Anyway, Billboard BREAKDOWN will be dropping tomorrow because it's still rendering and I need sleep - stay tuned!

Tuesday, February 13, 2018

album review: 'beautiful people will ruin your life' by the wombats

I said there were a lot of albums coming out in February I was anticipating - and this is next up on the docket.

And this might surprise some people, given that The Wombats don't exactly have a sterling critical reputation. Oh, they won critics over in a big way with their debut A Guide To Love, Loss & Desperation with its nervy brand of post-punk and indie rock that seemed a little wilder than many would expect, but they took steps towards conventionality on their next two records, even venturing more into synthpop. But here's the thing: despite thinking their debut is probably still their best work, their 2015 project Glitterbug was remarkably strong, with huge hooks, a ton of energy, and a refreshing amount of maturity in their songwriting and framing - hell, that record and a few songs from it made my year-end lists!

But I will say I was worried about this album - early singles hadn't really stuck with me and let's be honest, the 80s-inspired synthpop that drove Glitterbug is nowhere close to the same preeminence it was three years ago, which likely means the band evolved again... but into what? Part of The Wombats' fundamental appeal was their energy and ability to swerve, but they're a band that have been together a long time and age does creep in - and while The Wombats have always gotten some mixed reviews, this time it looked like slowing down had hurt them even more. In other words, even though I had a lot of high hopes that this would kick ass, I was also setting myself up for possible disappointment - so what did we get?

Thursday, June 29, 2017

video review: 'the underside of power' by algiers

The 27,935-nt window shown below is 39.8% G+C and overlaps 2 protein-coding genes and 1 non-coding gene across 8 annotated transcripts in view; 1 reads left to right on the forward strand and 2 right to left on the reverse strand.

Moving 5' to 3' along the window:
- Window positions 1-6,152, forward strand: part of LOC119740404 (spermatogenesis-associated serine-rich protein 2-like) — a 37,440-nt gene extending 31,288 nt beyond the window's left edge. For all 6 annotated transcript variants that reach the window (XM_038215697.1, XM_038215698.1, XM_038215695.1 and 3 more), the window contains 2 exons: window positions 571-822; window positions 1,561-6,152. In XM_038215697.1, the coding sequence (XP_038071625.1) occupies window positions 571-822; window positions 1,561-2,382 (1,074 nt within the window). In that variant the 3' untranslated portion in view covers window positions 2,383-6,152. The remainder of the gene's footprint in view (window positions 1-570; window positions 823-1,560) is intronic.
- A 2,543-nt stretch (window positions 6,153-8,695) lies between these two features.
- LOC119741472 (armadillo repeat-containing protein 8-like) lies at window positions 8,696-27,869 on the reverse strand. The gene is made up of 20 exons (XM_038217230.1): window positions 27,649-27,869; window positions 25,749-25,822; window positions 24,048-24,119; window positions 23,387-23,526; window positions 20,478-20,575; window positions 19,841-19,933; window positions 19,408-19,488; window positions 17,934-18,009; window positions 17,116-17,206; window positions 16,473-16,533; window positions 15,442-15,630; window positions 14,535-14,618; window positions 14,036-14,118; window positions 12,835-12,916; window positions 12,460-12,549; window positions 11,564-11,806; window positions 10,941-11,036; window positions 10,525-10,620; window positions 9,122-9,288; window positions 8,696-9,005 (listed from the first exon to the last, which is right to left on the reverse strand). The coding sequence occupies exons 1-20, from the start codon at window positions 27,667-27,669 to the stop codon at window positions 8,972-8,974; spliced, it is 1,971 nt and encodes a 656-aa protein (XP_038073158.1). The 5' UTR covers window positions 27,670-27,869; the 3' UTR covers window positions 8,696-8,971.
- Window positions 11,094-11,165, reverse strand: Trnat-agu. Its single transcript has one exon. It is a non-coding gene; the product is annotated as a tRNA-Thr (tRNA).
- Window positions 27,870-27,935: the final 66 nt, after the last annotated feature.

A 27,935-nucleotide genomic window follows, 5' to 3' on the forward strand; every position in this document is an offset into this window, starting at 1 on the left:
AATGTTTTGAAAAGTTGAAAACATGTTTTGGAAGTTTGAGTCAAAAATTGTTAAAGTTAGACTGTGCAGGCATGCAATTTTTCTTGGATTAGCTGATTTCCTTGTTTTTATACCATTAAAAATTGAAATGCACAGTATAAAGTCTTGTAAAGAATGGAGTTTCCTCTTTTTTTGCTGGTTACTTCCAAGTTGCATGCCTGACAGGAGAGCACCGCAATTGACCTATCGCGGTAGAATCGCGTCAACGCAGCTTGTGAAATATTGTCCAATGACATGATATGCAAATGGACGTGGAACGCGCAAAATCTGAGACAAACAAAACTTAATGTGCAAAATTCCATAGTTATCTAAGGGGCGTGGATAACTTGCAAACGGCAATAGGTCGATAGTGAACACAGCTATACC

Well, this was awesome... but let's be honest, we all kind of expected that going in, right? Beyond that... yeah, I think maybe one more review before the midyear roundup, and whoo boy, it's a fun one!

Wednesday, June 28, 2017

album review: 'the underside of power' by algiers

I remember covering Algiers' self-titled debut two years ago, and I remember the most prominent thought running through my head: since the dawn of post-punk and noise rock in the late 70s, it should not have taken this long to get a record like this. I think part of this was inevitable thanks to the internet and the rampant cross-pollination of genres, but still, it's not like there weren't common throughlines that could have enabled more of this fusion of the noisy grind of post-punk with a raw blend of gospel, soul and blues. Sure, there had been those who brought in more of a gothic or symphonic sound to the scene, but this was different, black Southern gothic in a much different but no less potent tradition, backed by the utterly fearsome vocals and writing of Franklin James Fisher. And it was the sort of fully formed debut that of course landed a spot on multiple of my year lists for songs and albums, but really the potential represented by this band was far more thrilling, and not just because when hip-hop looking to sample gospel finds out this exists, it's going to cause a sea change.